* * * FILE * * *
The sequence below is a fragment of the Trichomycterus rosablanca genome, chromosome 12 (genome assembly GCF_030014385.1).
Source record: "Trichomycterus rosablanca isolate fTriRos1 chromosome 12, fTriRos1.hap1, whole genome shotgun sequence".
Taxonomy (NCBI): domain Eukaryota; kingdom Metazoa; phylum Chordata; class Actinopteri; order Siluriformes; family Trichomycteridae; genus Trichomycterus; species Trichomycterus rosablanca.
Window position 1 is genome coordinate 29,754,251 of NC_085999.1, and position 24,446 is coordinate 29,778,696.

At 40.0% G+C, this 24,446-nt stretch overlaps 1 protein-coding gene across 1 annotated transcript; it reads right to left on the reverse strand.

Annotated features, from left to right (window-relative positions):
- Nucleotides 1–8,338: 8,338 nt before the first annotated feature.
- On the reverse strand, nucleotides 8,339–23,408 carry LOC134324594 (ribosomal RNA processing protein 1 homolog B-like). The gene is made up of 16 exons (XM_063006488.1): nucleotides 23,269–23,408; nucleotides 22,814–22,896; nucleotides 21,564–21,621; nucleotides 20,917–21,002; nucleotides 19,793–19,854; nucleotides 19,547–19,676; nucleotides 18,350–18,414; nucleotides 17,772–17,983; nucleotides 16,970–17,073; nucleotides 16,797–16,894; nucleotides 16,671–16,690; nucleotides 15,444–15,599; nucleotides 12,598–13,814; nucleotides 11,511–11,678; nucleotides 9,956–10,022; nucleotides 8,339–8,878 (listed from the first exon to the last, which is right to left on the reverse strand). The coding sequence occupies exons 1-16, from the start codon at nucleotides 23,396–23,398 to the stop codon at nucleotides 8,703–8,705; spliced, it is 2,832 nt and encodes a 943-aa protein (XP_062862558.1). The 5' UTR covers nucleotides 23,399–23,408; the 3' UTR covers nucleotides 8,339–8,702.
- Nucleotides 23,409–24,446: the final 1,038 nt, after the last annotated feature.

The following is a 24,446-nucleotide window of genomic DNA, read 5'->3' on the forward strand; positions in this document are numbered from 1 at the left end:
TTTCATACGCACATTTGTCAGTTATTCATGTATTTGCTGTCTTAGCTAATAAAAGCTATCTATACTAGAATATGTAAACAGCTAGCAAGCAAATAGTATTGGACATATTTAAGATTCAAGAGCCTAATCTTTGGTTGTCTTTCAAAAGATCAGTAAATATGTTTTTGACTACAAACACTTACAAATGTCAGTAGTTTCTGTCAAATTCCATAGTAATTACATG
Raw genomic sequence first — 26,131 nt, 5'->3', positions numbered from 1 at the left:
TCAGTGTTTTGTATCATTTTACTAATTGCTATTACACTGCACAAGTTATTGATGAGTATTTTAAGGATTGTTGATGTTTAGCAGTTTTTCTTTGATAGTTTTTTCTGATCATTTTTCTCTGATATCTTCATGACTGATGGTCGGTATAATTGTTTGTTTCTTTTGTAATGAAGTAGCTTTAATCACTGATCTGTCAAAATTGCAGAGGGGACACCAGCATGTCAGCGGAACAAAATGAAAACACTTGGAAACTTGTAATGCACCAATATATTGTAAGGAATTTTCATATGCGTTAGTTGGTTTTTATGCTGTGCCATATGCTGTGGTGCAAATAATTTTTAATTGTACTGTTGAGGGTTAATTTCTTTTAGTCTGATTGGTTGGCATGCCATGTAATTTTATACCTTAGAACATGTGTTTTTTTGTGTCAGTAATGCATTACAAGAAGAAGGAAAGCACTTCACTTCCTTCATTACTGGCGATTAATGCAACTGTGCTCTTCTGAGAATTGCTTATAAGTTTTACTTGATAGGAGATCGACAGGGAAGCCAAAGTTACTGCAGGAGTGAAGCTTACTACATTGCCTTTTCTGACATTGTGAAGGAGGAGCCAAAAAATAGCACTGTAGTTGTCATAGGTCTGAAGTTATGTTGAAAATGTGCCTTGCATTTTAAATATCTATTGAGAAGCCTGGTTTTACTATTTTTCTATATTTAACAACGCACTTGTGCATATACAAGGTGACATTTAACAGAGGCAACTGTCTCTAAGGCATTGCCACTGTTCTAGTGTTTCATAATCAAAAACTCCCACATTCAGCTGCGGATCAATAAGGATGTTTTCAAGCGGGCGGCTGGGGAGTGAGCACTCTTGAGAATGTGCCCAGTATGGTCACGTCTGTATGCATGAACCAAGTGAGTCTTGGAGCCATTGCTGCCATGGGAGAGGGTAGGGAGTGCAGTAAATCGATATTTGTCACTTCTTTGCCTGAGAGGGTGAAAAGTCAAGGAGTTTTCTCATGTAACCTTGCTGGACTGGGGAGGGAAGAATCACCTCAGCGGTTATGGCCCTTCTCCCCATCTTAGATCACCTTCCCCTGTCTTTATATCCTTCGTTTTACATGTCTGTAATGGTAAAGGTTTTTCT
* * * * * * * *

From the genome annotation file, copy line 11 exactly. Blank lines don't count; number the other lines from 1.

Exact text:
TTTCATACGCACATTTGTCAGTTATTCATGTATTTGCTGTCTTAGCTAATAAAAGCTATCTATACTAGAATATGTAAACAGCTAGCAAGCAAATAGTATTGGACATATTTAAGATTCAAGAGCCTAATCTTTGGTTGTCTTTCAAAAGATCAGTAAATATGTTTTTGACTACAAACACTTACAAATGTCAGTAGTTTCTGTCAAATTCCATAGTAATTACATG